Here are some highlights from the contentious back-and-forth between Democratic and Republican lawmakers ahead of the historic vote:
Shortly after the Democratic-controlled House came into session on Wednesday morning, Republican lawmakers made a series of motions that delayed impeachment debate.
House Republican Leader Kevin McCarthy introduced a resolution accusing Democratic Representatives Adam Schiff and Jerrold Nadler, respectively the chairmen of the Intelligence and Judiciary committees that led the impeachment hearings, of “wilfully and intentionally” violating House rules and exceeding their powers.
McCarthy’s motion failed, and debate began shortly thereafter.
House Speaker Nancy Pelosi opened six hours of impeachment debate by saying that “today is a national civics lesson, though a sad one.”
“I solemnly and sadly open the debate on impeachment of the president of the United States. If we do not act now, we would be derelict in our duty,” the longtime Democratic lawmaker said, calling the U.S. Congress the “custodians of the Constitution.”
“It is a matter of fact that the president is an ongoing threat to our national security and the integrity of our elections, which is the basis of our democracy,” Pelosi said.
Representative Doug Collins, the top Republican on the Judiciary Committee, said Democrats had begun plotting Trump’s impeachment even before his dealings with Ukraine, which form the core of the impeachment case, became public in September.
“To Democrats, it’s politics, not facts, that matter,” Collins said on the House floor.
“Today is going to be a lot of things. What it is not, is fair,” Collins said.
Nadler, the Judiciary Committee chair, said Trump’s actions threatened the integrity of the November 2020 presidential and congressional elections.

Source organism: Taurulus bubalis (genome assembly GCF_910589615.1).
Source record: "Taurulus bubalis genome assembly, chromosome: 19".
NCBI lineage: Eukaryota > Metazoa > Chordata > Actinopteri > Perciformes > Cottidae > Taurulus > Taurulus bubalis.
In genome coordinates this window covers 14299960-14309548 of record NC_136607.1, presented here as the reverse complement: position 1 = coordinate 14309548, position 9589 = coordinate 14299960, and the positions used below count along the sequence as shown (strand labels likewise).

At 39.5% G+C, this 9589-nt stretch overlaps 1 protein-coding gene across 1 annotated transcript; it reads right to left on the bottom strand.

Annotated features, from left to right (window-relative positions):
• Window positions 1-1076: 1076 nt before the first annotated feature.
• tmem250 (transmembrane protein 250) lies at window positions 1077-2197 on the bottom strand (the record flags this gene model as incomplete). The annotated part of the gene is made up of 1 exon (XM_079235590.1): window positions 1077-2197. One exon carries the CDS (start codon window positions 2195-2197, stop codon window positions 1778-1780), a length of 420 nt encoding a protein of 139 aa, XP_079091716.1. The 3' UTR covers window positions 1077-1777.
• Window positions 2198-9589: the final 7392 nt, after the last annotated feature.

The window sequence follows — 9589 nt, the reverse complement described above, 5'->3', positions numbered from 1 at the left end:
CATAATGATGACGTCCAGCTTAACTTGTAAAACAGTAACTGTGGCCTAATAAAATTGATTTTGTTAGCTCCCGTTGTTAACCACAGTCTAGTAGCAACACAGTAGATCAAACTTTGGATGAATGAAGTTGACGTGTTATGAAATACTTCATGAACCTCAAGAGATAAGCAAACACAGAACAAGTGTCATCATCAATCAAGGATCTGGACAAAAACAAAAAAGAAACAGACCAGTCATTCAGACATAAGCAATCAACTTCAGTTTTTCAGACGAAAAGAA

“Congress cannot wait until the next election to address this conduct,” he said.
“The impeachment inquiry is not an effort to overturn an election,” he later added.
There are currently 15 candidates vying for the Democratic Party’s nomination to take on Trump in November 2020. Five of them are U.S. senators who will act as jurors in the impeachment trial.
Republican Representative Clay Higgins, who last year beat six opponents in Louisiana to win a second term with Trump’s endorsement, warned that “America is being severely injured by this betrayal,” referring to the impeachment proceedings.
“We will never surrender our nation to career establishment D.C. politicians and bureaucrats. Our republic shall survive this threat from within. American patriots shall prevail,” Higgins said.
Democratic Representative Veronica Escobar said that the impeachment represented “a great tragedy and a moment of truth” for Trump.
“We have witnessed the president of the United States abuse his public office for personal political gain and invite foreign governments to interfere in our elections,” Escobar said, adding that the evidence showed he was a “clear and present danger” to fair elections and national security.